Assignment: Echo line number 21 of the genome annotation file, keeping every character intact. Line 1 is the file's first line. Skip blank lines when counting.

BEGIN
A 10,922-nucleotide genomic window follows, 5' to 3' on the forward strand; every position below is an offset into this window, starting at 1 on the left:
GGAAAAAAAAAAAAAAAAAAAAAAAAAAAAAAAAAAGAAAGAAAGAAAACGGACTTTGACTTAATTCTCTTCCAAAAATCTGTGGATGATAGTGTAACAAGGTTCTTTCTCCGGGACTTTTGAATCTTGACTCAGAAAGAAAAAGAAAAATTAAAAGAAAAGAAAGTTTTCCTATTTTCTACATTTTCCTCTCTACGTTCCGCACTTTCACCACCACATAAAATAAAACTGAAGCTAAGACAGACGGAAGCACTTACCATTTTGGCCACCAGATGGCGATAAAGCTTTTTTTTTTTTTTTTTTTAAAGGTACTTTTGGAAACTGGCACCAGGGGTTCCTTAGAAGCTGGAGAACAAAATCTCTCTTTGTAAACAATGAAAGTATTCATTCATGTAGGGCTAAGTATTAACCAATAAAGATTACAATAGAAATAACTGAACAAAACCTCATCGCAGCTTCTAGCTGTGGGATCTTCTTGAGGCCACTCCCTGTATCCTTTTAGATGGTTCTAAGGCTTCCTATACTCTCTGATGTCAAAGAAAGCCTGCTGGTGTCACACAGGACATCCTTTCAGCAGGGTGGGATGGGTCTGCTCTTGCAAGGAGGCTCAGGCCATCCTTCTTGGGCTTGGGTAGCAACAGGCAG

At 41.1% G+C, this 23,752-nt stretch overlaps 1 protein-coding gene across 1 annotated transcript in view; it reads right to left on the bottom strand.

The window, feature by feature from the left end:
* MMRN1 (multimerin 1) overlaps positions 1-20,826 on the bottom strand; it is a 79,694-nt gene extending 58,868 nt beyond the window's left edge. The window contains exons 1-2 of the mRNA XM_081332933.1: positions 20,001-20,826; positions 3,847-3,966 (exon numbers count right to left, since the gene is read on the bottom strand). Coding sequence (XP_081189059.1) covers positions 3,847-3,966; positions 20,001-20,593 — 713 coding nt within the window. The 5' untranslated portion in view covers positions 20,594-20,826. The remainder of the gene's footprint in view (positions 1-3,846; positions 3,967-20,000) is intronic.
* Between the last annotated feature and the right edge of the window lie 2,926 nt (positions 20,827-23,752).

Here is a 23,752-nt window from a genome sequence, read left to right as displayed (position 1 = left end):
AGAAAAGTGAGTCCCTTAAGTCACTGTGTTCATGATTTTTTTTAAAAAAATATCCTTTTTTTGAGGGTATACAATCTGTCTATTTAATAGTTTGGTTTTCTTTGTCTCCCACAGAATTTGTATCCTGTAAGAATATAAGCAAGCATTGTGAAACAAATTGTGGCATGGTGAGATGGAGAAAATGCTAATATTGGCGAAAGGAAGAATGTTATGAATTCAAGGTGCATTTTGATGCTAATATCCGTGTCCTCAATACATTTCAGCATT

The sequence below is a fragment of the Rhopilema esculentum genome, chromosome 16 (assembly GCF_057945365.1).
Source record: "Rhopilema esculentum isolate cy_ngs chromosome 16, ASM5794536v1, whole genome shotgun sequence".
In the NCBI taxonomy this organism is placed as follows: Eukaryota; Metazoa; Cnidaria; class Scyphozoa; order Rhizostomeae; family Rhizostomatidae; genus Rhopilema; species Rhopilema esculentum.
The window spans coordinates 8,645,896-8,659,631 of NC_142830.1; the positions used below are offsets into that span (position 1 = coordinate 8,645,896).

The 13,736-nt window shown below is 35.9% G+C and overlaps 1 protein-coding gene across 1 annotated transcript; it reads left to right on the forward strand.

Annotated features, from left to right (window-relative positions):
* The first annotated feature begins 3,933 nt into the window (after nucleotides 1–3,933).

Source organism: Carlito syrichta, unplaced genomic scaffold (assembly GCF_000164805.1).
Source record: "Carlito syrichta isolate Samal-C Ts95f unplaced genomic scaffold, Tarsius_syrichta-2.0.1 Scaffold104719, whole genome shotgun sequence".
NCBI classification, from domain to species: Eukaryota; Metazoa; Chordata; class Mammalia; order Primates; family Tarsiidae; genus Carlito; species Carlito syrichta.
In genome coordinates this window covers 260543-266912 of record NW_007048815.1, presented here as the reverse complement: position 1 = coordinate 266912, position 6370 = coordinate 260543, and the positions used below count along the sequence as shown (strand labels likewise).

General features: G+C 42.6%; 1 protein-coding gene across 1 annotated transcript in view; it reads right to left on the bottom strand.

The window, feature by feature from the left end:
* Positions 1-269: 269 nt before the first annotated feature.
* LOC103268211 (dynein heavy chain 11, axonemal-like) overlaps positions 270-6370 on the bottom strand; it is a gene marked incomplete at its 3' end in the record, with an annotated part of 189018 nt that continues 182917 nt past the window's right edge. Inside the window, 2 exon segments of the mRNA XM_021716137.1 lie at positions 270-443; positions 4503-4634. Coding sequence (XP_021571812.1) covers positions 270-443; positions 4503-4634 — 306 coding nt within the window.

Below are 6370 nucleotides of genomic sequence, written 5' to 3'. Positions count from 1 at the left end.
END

The window, feature by feature from the left end: